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Atarax (Hydroxyzine) is a useful antihistamine for humans, but how about for a pet dog?
It’s a great question because this medication is effective for treating itchiness, anxiety and nausea—problems which very much apply to canines.
Here’s the deal:
While many vets use diphenhydramine, Atarax is arguably the most favored antihistamine for dogs.
Yup! They frequently prescribe Hydroxyzine for skin-related allergies. It is also utilized for nausea or to prevent motion sickness.
Atarax certainly works. But, as with any drug, side effects are a concern.
Dogs Can Take Atarax With a Vet’s Prescription
An initial diagnosis of your pet’s issue is an ideal first step. At the very least, involve your veterinarian for detailed dosing and other instructions.
Whatever you do, avoid providing a leftover supply.
You must minimize risks for your dog as much as possible. Atarax has not been FDA-approved for animal use.
Serious Side Effects
Drowsiness would not be out of the ordinary once your dog absorbs enough Atarax.
But a lot of other things can happen as well—there’s a long list of complications, some of which are serious.
Closely monitor for the following:
- Increased urination
- Trouble urinating
- Increased thirst
- Behavioral changes
- General weakness
- Loss of coordination (due to drowsiness and/or dizziness)
- Loss of appetite
- Dry mouth
Providing Atarax (AKA Vistaril) to your dog requires careful consideration and a treatment plan.
Make sure to involve your vet regardless of the intended purpose.
Tip: Thundershirt often works wonders for anxious dogs. It’s great for car trips, thunderstorms and many other scenarios.
Atarax Dosing For Dogs
Below is for reference only:
Standard use is 1mg of Atarax for each pound of the dog’s body weight (taken up to 4 times per day)
It cannot be stressed enough that dosing requires professional advice.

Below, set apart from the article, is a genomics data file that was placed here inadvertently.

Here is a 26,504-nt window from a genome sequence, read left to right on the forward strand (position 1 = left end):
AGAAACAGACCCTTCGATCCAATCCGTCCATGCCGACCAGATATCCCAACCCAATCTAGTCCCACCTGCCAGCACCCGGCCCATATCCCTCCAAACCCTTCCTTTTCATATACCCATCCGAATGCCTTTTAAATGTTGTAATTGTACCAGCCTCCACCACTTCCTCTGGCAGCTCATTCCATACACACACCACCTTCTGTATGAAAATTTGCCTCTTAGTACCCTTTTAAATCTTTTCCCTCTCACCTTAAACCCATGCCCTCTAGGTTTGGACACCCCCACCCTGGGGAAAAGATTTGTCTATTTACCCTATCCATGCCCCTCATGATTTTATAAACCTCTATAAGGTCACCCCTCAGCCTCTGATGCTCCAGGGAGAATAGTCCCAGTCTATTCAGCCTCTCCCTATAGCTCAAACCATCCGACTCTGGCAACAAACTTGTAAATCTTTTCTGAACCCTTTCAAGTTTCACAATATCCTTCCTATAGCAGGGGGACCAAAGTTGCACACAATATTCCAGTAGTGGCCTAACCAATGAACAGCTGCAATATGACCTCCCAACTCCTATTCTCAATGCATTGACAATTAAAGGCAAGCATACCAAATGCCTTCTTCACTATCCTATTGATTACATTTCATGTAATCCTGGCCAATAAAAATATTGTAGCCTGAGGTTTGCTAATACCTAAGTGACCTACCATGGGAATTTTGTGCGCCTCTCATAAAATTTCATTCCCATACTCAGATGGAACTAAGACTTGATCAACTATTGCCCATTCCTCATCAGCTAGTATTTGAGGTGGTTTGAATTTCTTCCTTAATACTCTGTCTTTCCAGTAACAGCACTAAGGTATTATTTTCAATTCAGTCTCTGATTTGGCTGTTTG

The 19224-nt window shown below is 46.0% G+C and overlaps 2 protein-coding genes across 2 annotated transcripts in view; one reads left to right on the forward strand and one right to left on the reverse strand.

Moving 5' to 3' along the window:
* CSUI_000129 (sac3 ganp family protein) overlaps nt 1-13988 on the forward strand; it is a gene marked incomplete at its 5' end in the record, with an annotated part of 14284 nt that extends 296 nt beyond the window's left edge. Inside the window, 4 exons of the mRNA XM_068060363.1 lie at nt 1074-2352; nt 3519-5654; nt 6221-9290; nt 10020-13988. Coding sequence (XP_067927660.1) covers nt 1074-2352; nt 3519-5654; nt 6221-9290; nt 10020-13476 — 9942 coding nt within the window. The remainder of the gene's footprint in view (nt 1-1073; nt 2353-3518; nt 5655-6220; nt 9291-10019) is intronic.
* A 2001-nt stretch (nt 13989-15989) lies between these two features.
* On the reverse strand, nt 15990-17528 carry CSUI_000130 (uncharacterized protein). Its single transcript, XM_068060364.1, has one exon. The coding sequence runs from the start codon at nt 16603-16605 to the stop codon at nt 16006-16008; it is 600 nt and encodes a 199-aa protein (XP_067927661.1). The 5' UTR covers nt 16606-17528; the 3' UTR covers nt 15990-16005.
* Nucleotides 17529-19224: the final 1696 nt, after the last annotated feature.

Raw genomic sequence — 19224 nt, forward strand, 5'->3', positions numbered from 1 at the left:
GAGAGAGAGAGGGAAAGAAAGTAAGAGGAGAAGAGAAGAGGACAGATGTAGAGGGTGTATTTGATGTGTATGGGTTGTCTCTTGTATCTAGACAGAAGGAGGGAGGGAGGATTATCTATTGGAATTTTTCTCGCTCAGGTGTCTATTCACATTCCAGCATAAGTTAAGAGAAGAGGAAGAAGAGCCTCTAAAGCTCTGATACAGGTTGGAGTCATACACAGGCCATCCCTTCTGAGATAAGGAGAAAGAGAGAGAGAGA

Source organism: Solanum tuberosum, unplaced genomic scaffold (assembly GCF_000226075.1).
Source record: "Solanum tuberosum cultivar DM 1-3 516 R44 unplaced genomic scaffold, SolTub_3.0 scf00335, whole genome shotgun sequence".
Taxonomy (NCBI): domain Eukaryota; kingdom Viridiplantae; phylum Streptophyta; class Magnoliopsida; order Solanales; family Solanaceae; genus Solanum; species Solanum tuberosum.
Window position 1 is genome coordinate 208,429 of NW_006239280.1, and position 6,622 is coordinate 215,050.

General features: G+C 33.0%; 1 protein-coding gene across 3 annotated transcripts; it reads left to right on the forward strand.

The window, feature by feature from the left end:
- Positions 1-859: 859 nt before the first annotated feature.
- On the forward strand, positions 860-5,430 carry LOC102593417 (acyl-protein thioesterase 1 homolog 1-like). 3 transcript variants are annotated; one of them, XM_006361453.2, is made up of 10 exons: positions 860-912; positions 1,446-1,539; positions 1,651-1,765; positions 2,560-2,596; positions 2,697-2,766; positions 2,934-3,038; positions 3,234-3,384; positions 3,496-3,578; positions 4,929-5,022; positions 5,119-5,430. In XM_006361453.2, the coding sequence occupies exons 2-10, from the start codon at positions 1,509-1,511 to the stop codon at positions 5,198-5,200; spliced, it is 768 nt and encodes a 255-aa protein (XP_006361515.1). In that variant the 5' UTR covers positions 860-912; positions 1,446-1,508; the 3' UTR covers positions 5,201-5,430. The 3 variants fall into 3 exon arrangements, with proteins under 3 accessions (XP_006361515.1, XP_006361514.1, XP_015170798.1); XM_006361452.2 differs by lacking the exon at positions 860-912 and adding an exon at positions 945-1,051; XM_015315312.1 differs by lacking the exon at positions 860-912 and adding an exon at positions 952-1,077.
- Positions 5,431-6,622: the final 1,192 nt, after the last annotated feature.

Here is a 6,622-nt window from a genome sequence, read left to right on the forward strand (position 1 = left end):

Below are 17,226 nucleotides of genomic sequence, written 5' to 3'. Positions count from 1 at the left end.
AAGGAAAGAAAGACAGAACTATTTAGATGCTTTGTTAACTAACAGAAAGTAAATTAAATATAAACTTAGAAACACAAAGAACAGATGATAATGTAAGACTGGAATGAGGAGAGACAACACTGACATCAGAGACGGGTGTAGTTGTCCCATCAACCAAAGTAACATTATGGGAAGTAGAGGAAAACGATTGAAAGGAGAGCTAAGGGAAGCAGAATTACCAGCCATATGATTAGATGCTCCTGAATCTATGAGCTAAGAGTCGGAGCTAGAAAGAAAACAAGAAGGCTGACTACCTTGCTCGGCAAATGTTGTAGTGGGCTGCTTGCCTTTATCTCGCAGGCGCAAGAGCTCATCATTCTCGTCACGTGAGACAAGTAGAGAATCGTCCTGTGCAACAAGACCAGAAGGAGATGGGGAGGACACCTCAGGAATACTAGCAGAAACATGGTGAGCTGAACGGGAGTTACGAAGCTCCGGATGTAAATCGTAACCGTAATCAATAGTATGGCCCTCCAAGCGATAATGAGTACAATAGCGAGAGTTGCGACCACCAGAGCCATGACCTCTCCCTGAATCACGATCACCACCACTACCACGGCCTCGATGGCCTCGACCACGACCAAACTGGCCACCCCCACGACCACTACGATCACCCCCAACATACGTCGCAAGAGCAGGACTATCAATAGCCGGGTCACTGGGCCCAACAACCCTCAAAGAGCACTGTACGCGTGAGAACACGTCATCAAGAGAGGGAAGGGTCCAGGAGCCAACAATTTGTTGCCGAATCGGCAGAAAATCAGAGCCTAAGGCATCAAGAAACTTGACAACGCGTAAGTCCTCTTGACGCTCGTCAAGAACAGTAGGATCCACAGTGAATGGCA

And keep in mind that Hydroxyzine is not intended for long term use!
Pet Dogs And Anxiety
Anxiety in dogs is pretty common. It can usually be helped by making a few lifestyle adjustments.
You could try to upgrade their dog food as a start to see if that helps calm their nerves. It could be a nutritional imbalance that is causing anxiousness.
For situational anxiety, you can get a prescription that can be administered before the triggering even so that you can avoid it altogether.
Canine Motion Sickness
Most dogs love a good car trip, sticking their head out the window and enjoying themselves immensely. Others don’t like the sensation, have trouble finding their footing, and can even get nauseated and vomit in the car.
Luckily there are plenty of motion sickness remedies for dogs that your vet can recommend or that you can pick up from pet stores.
The Bottom Line
Atarax also works for dogs, but there are reasons to be cautious.
While this antihistamine may do the trick, there are also plenty of possible side effects.
Get your vet’s prescription and their detailed directions.
Whether for allergies or nausea, Atarax may be an option for your dog. Just don’t go it alone!